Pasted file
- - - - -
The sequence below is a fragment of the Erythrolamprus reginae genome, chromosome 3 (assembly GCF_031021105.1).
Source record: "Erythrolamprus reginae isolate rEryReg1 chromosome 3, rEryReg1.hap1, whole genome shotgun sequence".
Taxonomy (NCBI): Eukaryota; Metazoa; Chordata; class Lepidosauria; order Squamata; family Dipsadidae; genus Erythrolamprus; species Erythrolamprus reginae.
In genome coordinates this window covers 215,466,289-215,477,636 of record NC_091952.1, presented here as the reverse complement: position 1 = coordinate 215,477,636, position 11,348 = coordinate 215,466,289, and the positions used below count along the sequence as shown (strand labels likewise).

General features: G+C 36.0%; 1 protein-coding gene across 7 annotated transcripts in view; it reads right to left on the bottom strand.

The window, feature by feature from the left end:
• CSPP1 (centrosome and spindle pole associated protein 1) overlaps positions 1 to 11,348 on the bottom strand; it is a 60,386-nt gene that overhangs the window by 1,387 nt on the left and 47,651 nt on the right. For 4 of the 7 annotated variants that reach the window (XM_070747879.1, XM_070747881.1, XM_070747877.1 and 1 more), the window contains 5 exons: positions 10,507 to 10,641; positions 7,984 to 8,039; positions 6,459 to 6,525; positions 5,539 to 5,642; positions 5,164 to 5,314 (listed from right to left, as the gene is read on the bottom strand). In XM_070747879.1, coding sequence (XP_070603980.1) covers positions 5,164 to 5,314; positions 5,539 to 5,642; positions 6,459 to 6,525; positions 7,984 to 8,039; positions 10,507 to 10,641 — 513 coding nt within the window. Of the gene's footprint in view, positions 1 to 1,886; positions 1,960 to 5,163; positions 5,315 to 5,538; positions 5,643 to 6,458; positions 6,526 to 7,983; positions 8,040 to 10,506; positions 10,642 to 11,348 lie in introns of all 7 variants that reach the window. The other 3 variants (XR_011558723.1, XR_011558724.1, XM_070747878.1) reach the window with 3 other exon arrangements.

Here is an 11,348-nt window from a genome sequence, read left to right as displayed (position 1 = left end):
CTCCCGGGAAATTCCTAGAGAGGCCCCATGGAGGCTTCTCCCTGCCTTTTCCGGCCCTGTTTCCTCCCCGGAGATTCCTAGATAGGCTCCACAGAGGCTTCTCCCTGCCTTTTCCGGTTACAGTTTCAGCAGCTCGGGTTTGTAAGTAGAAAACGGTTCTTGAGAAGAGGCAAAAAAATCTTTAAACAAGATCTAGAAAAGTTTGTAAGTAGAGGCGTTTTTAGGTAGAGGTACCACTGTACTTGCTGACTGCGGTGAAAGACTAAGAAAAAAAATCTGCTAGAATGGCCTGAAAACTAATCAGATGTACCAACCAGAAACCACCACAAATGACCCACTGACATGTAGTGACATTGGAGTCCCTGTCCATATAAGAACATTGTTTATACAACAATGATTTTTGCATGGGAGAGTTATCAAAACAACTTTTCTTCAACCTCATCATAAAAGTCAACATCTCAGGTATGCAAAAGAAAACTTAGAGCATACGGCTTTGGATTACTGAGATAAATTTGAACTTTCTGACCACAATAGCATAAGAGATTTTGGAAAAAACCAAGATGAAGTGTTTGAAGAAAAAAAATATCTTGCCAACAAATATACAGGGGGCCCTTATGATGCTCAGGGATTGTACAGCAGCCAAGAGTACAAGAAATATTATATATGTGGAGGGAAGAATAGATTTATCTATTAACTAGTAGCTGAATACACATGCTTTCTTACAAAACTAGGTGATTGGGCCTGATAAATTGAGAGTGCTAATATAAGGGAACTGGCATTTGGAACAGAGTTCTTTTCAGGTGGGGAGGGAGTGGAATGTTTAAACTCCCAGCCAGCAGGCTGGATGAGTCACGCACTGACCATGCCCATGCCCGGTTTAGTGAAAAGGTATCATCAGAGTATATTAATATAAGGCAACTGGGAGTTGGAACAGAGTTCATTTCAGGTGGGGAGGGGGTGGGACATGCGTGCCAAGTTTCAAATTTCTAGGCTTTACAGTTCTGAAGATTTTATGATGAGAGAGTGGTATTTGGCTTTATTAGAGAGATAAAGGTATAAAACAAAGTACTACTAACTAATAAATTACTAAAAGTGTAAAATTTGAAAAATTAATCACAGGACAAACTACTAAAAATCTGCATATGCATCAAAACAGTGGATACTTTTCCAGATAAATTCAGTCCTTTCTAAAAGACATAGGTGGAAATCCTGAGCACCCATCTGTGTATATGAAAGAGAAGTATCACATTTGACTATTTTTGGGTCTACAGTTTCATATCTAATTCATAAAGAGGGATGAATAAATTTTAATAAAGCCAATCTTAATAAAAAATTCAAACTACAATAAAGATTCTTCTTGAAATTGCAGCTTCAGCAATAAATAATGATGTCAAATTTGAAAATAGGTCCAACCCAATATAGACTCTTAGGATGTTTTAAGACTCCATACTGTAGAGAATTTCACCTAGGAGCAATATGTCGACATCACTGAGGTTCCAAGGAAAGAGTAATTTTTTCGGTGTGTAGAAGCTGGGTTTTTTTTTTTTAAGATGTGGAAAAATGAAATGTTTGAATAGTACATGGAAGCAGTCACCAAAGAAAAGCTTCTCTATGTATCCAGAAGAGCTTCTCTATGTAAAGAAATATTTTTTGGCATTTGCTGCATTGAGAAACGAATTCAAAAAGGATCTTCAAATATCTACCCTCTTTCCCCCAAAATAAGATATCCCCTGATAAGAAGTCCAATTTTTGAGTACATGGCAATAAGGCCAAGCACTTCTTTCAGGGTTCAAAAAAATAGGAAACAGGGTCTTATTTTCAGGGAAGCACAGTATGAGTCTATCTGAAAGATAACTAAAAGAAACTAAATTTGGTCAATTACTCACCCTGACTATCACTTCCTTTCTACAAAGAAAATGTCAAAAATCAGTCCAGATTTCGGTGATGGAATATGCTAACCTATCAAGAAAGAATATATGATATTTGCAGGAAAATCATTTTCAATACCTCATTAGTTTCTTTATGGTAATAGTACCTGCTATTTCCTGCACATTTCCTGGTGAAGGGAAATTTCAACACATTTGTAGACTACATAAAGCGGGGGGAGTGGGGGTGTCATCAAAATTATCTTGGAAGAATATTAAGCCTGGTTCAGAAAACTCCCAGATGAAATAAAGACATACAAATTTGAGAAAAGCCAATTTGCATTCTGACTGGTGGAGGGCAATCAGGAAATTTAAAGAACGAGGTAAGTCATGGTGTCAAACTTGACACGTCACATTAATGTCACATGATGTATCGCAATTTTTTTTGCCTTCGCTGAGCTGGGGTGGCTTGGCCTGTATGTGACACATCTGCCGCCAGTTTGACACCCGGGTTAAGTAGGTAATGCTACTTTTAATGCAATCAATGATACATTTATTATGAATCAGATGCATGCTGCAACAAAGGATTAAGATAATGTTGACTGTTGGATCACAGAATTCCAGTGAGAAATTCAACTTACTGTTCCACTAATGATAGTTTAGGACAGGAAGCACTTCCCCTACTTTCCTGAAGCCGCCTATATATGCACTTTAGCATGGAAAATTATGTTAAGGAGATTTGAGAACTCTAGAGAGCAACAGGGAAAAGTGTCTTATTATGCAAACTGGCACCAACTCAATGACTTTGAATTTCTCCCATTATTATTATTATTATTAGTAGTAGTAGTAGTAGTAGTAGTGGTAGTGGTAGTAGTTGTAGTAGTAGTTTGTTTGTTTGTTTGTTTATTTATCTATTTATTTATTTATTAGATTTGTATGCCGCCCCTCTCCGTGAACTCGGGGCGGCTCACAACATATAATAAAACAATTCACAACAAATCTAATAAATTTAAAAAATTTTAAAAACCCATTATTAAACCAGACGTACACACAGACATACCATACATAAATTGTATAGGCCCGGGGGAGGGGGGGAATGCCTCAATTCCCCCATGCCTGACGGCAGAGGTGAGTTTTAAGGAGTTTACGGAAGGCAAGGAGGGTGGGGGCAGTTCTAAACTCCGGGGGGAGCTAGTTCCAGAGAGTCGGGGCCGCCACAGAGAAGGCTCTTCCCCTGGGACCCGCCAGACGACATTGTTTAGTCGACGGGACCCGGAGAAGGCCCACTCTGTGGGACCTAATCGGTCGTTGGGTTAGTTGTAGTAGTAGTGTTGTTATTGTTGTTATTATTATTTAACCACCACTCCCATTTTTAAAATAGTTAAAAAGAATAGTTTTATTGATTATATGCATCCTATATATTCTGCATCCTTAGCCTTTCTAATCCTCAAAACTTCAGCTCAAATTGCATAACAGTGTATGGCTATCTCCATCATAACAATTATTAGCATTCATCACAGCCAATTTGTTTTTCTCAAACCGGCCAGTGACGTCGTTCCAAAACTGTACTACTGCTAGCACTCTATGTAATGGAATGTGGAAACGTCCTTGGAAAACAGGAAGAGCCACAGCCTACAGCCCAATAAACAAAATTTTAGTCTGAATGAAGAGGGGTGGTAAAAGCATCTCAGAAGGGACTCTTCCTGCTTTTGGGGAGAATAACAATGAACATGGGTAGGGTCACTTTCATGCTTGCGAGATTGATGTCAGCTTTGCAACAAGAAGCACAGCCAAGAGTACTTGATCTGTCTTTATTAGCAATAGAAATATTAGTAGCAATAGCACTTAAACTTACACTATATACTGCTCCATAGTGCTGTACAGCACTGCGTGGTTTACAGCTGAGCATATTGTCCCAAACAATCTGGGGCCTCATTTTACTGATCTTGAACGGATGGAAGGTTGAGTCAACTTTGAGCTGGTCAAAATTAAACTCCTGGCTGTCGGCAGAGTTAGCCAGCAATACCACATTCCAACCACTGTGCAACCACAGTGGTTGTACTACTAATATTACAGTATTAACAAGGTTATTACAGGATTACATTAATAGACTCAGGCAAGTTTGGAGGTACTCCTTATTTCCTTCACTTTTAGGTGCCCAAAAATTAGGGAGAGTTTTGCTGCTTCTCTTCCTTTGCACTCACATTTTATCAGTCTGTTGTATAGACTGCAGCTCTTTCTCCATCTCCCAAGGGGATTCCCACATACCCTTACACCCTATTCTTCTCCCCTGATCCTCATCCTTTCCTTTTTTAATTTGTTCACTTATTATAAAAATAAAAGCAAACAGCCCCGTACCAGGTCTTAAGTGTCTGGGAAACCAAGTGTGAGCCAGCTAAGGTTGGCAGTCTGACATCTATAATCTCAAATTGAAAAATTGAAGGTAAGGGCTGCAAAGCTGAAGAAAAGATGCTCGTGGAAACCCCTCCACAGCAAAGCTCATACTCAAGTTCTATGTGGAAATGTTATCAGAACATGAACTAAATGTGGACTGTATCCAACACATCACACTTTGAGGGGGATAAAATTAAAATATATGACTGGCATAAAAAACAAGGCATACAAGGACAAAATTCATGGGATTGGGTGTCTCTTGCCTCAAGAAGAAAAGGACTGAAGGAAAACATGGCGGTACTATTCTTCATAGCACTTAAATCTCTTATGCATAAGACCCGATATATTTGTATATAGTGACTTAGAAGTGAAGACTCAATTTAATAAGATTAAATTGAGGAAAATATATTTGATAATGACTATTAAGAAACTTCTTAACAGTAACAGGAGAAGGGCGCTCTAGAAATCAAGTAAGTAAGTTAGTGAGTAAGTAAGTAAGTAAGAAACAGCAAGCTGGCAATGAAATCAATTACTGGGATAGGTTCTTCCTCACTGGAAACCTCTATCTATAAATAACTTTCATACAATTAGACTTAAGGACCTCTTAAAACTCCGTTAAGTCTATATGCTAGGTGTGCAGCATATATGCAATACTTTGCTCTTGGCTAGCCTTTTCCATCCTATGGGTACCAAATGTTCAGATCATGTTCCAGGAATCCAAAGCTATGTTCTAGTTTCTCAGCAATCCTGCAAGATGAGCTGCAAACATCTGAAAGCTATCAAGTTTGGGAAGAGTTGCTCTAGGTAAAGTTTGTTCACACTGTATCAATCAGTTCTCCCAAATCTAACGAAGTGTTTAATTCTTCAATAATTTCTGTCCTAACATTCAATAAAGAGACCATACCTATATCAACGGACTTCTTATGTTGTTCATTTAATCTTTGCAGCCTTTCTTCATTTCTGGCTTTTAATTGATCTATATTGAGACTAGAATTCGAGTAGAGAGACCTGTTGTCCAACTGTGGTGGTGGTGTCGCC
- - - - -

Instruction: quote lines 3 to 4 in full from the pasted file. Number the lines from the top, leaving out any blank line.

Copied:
Taxonomy (NCBI): Eukaryota; Metazoa; Chordata; class Lepidosauria; order Squamata; family Dipsadidae; genus Erythrolamprus; species Erythrolamprus reginae.
In genome coordinates this window covers 215,466,289-215,477,636 of record NC_091952.1, presented here as the reverse complement: position 1 = coordinate 215,477,636, position 11,348 = coordinate 215,466,289, and the positions used below count along the sequence as shown (strand labels likewise).